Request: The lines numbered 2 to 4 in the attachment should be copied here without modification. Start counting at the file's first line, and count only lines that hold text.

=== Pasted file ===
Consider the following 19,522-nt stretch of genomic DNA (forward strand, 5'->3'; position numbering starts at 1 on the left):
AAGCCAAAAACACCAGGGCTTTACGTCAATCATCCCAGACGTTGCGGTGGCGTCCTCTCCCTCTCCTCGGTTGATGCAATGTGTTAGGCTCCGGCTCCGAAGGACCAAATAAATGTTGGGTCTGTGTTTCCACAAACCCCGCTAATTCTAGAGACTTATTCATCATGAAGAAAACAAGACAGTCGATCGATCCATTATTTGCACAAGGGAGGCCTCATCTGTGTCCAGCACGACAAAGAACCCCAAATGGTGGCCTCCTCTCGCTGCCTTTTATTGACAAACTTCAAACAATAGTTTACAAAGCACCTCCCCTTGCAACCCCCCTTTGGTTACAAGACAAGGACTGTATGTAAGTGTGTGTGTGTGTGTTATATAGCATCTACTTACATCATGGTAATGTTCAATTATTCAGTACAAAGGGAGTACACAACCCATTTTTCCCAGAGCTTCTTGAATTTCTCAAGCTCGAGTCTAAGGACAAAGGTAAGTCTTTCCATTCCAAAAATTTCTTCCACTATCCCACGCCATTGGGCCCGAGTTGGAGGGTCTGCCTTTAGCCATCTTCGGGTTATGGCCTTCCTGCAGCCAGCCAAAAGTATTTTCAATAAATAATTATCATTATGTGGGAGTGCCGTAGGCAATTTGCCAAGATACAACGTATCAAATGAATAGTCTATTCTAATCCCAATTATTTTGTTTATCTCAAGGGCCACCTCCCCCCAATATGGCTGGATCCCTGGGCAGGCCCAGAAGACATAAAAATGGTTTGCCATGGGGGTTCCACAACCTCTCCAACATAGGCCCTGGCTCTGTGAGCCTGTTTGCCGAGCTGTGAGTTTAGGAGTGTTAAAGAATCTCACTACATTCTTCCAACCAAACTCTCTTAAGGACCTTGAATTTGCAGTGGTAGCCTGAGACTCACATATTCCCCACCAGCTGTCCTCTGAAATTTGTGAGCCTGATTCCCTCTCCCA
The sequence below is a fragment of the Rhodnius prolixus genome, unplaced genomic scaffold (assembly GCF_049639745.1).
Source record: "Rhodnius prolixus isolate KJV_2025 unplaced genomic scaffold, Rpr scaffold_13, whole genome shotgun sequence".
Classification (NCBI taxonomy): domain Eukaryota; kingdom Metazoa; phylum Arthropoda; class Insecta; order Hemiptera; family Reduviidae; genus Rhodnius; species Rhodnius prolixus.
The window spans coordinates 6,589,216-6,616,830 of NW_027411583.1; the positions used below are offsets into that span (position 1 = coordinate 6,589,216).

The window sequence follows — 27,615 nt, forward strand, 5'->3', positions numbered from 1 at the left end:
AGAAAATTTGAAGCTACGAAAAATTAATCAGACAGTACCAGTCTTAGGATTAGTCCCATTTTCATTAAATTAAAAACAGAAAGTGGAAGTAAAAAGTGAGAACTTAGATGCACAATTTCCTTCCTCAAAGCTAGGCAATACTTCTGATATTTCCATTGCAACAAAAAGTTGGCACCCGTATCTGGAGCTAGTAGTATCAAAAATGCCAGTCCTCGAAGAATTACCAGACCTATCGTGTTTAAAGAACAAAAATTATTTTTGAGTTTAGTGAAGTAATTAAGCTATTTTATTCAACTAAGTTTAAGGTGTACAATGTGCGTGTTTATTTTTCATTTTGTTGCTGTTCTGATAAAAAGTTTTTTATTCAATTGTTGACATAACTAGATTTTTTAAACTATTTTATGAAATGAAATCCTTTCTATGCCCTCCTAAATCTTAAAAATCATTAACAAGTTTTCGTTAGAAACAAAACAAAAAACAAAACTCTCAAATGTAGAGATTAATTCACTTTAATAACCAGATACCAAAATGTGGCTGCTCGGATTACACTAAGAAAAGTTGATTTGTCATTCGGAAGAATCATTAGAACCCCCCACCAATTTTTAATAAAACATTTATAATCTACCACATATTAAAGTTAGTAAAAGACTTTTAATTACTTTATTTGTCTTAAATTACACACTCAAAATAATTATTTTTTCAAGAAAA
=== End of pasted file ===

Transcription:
AAGCCAAAAACACCAGGGCTTTACGTCAATCATCCCAGACGTTGCGGTGGCGTCCTCTCCCTCTCCTCGGTTGATGCAATGTGTTAGGCTCCGGCTCCGAAGGACCAAATAAATGTTGGGTCTGTGTTTCCACAAACCCCGCTAATTCTAGAGACTTATTCATCATGAAGAAAACAAGACAGTCGATCGATCCATTATTTGCACAAGGGAGGCCTCATCTGTGTCCAGCACGACAAAGAACCCCAAATGGTGGCCTCCTCTCGCTGCCTTTTATTGACAAACTTCAAACAATAGTTTACAAAGCACCTCCCCTTGCAACCCCCCTTTGGTTACAAGACAAGGACTGTATGTAAGTGTGTGTGTGTGTGTTATATAGCATCTACTTACATCATGGTAATGTTCAATTATTCAGTACAAAGGGAGTACACAACCCATTTTTCCCAGAGCTTCTTGAATTTCTCAAGCTCGAGTCTAAGGACAAAGGTAAGTCTTTCCATTCCAAAAATTTCTTCCACTATCCCACGCCATTGGGCCCGAGTTGGAGGGTCTGCCTTTAGCCATCTTCGGGTTATGGCCTTCCTGCAGCCAGCCAAAAGTATTTTCAATAAATAATTATCATTATGTGGGAGTGCCGTAGGCAATTTGCCAAGATACAACGTATCAAATGAATAGTCTATTCTAATCCCAATTATTTTGTTTATCTCAAGGGCCACCTCCCCCCAATATGGCTGGATCCCTGGGCAGGCCCAGAAGACATAAAAATGGTTTGCCATGGGGGTTCCACAACCTCTCCAACATAGGCCCTGGCTCTGTGAGCCTGTTTGCCGAGCTGTGAGTTTAGGAGTGTTAAAGAATCTCACTACATTCTTCCAACCAAACTCTCTTAAGGACCTTGAATTTGCAGTGGTAGCCTGAGACTCACATATTCCCCACCAGCTGTCCTCTGAAATTTGTGAGCCTGATTCCCTCTCCCA
The sequence below is a fragment of the Rhodnius prolixus genome, unplaced genomic scaffold (assembly GCF_049639745.1).
Source record: "Rhodnius prolixus isolate KJV_2025 unplaced genomic scaffold, Rpr scaffold_13, whole genome shotgun sequence".